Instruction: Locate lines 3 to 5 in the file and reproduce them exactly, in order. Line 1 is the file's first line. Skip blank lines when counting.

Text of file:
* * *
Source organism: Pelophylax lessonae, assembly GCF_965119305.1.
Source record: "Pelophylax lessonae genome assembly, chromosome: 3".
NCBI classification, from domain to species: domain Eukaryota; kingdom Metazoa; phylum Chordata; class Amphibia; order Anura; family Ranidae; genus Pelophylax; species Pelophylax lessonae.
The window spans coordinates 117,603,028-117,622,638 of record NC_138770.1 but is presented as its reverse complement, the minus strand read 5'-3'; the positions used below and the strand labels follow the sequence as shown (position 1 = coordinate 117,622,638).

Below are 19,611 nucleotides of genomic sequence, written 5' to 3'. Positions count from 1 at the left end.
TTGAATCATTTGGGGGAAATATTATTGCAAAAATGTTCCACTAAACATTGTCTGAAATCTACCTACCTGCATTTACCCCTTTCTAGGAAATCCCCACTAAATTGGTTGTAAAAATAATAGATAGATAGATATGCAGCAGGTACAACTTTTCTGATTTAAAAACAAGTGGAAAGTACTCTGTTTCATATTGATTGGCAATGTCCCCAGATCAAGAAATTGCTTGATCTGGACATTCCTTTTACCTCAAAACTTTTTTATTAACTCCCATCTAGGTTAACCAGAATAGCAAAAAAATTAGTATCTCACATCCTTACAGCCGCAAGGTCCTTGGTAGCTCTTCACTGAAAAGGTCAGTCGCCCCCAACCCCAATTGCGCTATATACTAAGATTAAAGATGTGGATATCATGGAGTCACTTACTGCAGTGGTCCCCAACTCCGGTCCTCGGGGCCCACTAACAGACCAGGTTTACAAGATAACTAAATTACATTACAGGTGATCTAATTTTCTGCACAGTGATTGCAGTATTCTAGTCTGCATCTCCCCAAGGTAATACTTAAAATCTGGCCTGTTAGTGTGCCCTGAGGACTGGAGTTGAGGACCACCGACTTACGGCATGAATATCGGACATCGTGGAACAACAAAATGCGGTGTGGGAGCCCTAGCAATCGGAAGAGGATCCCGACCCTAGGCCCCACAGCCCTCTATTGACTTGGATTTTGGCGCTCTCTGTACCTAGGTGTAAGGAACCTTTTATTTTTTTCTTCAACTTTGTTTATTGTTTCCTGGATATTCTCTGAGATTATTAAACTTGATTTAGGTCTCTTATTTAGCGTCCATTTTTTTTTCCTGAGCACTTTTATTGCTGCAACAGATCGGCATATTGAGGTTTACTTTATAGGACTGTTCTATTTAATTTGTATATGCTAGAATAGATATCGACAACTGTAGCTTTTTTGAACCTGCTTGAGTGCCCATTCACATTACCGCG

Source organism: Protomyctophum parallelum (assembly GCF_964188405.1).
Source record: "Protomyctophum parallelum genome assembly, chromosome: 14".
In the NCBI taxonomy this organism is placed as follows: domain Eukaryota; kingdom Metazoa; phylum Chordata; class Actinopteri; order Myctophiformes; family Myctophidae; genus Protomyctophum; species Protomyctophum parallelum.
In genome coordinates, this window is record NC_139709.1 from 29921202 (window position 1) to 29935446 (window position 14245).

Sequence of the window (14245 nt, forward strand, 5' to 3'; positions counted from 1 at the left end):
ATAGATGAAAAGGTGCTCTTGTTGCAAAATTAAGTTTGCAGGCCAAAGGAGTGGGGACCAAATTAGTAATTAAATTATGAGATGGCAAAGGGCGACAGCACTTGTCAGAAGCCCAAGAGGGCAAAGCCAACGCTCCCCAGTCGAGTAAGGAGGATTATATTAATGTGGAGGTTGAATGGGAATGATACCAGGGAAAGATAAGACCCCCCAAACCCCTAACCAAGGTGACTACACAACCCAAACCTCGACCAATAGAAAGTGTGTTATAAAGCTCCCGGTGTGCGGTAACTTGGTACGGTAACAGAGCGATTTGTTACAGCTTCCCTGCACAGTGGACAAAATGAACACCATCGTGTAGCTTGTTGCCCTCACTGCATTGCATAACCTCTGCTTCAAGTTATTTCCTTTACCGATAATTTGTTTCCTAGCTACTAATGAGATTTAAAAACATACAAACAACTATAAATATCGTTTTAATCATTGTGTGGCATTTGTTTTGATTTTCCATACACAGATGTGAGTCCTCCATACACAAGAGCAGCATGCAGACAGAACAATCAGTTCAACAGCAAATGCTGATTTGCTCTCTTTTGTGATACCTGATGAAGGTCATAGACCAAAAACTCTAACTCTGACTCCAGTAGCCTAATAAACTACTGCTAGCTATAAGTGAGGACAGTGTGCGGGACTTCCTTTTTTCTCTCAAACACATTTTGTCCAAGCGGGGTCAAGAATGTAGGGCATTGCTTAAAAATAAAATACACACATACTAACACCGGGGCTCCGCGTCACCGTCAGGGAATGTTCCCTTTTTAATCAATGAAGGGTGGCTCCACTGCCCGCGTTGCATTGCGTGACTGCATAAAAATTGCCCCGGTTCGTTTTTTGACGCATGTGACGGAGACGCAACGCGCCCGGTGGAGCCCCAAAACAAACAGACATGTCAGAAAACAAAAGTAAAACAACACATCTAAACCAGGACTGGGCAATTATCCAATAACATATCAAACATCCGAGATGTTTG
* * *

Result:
NCBI classification, from domain to species: domain Eukaryota; kingdom Metazoa; phylum Chordata; class Amphibia; order Anura; family Ranidae; genus Pelophylax; species Pelophylax lessonae.
The window spans coordinates 117,603,028-117,622,638 of record NC_138770.1 but is presented as its reverse complement, the minus strand read 5'-3'; the positions used below and the strand labels follow the sequence as shown (position 1 = coordinate 117,622,638).

Below are 19,611 nucleotides of genomic sequence, written 5' to 3'. Positions count from 1 at the left end.